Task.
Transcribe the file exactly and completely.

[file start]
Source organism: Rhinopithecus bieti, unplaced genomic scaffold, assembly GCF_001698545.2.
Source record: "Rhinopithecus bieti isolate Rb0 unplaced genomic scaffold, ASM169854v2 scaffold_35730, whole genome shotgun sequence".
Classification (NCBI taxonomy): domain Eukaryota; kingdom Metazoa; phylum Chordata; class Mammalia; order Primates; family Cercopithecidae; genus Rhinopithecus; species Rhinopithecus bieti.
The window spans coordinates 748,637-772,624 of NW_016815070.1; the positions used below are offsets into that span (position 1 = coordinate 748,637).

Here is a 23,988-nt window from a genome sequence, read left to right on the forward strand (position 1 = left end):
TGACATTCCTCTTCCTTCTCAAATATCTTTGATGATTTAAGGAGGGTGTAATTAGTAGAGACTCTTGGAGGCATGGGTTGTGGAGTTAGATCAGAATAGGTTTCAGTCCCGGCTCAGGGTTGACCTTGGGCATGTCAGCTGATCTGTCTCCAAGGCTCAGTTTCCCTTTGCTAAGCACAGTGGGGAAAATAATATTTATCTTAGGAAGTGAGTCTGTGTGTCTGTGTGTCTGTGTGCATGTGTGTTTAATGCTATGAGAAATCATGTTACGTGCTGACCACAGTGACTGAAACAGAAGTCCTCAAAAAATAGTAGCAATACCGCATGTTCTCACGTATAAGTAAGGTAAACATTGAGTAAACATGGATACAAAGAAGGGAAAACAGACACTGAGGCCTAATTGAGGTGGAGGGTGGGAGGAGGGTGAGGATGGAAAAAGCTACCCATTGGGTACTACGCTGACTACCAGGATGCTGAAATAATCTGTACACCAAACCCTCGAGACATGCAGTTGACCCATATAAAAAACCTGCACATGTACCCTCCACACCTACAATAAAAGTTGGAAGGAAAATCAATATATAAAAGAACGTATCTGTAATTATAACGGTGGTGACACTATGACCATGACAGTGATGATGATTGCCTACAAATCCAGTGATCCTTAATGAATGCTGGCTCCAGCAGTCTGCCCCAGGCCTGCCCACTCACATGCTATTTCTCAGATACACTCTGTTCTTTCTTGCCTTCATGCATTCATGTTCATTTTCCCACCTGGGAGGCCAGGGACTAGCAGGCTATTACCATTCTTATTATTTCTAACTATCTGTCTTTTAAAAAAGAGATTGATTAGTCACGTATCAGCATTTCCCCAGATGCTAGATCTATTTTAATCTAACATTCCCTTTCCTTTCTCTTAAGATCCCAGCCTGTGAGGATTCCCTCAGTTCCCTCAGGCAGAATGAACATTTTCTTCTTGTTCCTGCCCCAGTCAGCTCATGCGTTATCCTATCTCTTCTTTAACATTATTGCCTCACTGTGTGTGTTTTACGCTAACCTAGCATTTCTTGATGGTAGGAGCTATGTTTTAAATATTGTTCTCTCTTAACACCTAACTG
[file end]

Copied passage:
Source organism: Rhinopithecus bieti, unplaced genomic scaffold, assembly GCF_001698545.2.
Source record: "Rhinopithecus bieti isolate Rb0 unplaced genomic scaffold, ASM169854v2 scaffold_35730, whole genome shotgun sequence".
Classification (NCBI taxonomy): domain Eukaryota; kingdom Metazoa; phylum Chordata; class Mammalia; order Primates; family Cercopithecidae; genus Rhinopithecus; species Rhinopithecus bieti.
The window spans coordinates 748,637-772,624 of NW_016815070.1; the positions used below are offsets into that span (position 1 = coordinate 748,637).

Here is a 23,988-nt window from a genome sequence, read left to right on the forward strand (position 1 = left end):
TGACATTCCTCTTCCTTCTCAAATATCTTTGATGATTTAAGGAGGGTGTAATTAGTAGAGACTCTTGGAGGCATGGGTTGTGGAGTTAGATCAGAATAGGTTTCAGTCCCGGCTCAGGGTTGACCTTGGGCATGTCAGCTGATCTGTCTCCAAGGCTCAGTTTCCCTTTGCTAAGCACAGTGGGGAAAATAATATTTATCTTAGGAAGTGAGTCTGTGTGTCTGTGTGTCTGTGTGCATGTGTGTTTAATGCTATGAGAAATCATGTTACGTGCTGACCACAGTGACTGAAACAGAAGTCCTCAAAAAATAGTAGCAATACCGCATGTTCTCACGTATAAGTAAGGTAAACATTGAGTAAACATGGATACAAAGAAGGGAAAACAGACACTGAGGCCTAATTGAGGTGGAGGGTGGGAGGAGGGTGAGGATGGAAAAAGCTACCCATTGGGTACTACGCTGACTACCAGGATGCTGAAATAATCTGTACACCAAACCCTCGAGACATGCAGTTGACCCATATAAAAAACCTGCACATGTACCCTCCACACCTACAATAAAAGTTGGAAGGAAAATCAATATATAAAAGAACGTATCTGTAATTATAACGGTGGTGACACTATGACCATGACAGTGATGATGATTGCCTACAAATCCAGTGATCCTTAATGAATGCTGGCTCCAGCAGTCTGCCCCAGGCCTGCCCACTCACATGCTATTTCTCAGATACACTCTGTTCTTTCTTGCCTTCATGCATTCATGTTCATTTTCCCACCTGGGAGGCCAGGGACTAGCAGGCTATTACCATTCTTATTATTTCTAACTATCTGTCTTTTAAAAAAGAGATTGATTAGTCACGTATCAGCATTTCCCCAGATGCTAGATCTATTTTAATCTAACATTCCCTTTCCTTTCTCTTAAGATCCCAGCCTGTGAGGATTCCCTCAGTTCCCTCAGGCAGAATGAACATTTTCTTCTTGTTCCTGCCCCAGTCAGCTCATGCGTTATCCTATCTCTTCTTTAACATTATTGCCTCACTGTGTGTGTTTTACGCTAACCTAGCATTTCTTGATGGTAGGAGCTATGTTTTAAATATTGTTCTCTCTTAACACCTAACTG